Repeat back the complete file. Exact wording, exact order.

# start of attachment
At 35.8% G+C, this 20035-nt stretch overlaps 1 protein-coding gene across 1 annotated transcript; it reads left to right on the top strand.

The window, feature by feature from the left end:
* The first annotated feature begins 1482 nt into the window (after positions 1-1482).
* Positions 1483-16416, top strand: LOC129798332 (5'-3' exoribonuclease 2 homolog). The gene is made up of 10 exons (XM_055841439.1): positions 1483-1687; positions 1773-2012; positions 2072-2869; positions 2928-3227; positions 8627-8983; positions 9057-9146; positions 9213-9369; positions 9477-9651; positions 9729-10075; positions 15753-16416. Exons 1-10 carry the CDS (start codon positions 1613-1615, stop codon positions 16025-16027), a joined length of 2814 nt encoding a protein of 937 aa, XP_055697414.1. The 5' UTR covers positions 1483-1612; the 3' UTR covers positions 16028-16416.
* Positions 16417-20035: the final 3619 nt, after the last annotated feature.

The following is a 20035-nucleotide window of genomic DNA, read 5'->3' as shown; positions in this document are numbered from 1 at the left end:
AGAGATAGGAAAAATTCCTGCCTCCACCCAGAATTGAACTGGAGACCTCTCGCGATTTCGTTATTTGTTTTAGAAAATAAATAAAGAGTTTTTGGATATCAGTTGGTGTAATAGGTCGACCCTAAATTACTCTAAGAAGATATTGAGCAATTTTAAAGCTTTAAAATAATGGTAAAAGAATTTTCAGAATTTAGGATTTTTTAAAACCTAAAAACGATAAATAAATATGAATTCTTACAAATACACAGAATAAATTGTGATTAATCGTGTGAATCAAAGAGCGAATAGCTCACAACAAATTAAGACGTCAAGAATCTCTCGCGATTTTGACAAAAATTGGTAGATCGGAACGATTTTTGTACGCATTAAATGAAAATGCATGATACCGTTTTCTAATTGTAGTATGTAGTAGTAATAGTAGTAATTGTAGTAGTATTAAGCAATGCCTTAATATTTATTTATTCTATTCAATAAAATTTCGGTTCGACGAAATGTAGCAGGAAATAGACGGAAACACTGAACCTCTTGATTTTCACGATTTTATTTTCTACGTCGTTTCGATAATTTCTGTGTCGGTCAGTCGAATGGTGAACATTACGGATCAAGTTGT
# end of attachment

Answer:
At 35.8% G+C, this 20035-nt stretch overlaps 1 protein-coding gene across 1 annotated transcript; it reads left to right on the top strand.

The window, feature by feature from the left end:
* The first annotated feature begins 1482 nt into the window (after positions 1-1482).
* Positions 1483-16416, top strand: LOC129798332 (5'-3' exoribonuclease 2 homolog). The gene is made up of 10 exons (XM_055841439.1): positions 1483-1687; positions 1773-2012; positions 2072-2869; positions 2928-3227; positions 8627-8983; positions 9057-9146; positions 9213-9369; positions 9477-9651; positions 9729-10075; positions 15753-16416. Exons 1-10 carry the CDS (start codon positions 1613-1615, stop codon positions 16025-16027), a joined length of 2814 nt encoding a protein of 937 aa, XP_055697414.1. The 5' UTR covers positions 1483-1612; the 3' UTR covers positions 16028-16416.
* Positions 16417-20035: the final 3619 nt, after the last annotated feature.

The following is a 20035-nucleotide window of genomic DNA, read 5'->3' as shown; positions in this document are numbered from 1 at the left end:
AGAGATAGGAAAAATTCCTGCCTCCACCCAGAATTGAACTGGAGACCTCTCGCGATTTCGTTATTTGTTTTAGAAAATAAATAAAGAGTTTTTGGATATCAGTTGGTGTAATAGGTCGACCCTAAATTACTCTAAGAAGATATTGAGCAATTTTAAAGCTTTAAAATAATGGTAAAAGAATTTTCAGAATTTAGGATTTTTTAAAACCTAAAAACGATAAATAAATATGAATTCTTACAAATACACAGAATAAATTGTGATTAATCGTGTGAATCAAAGAGCGAATAGCTCACAACAAATTAAGACGTCAAGAATCTCTCGCGATTTTGACAAAAATTGGTAGATCGGAACGATTTTTGTACGCATTAAATGAAAATGCATGATACCGTTTTCTAATTGTAGTATGTAGTAGTAATAGTAGTAATTGTAGTAGTATTAAGCAATGCCTTAATATTTATTTATTCTATTCAATAAAATTTCGGTTCGACGAAATGTAGCAGGAAATAGACGGAAACACTGAACCTCTTGATTTTCACGATTTTATTTTCTACGTCGTTTCGATAATTTCTGTGTCGGTCAGTCGAATGGTGAACATTACGGATCAAGTTGT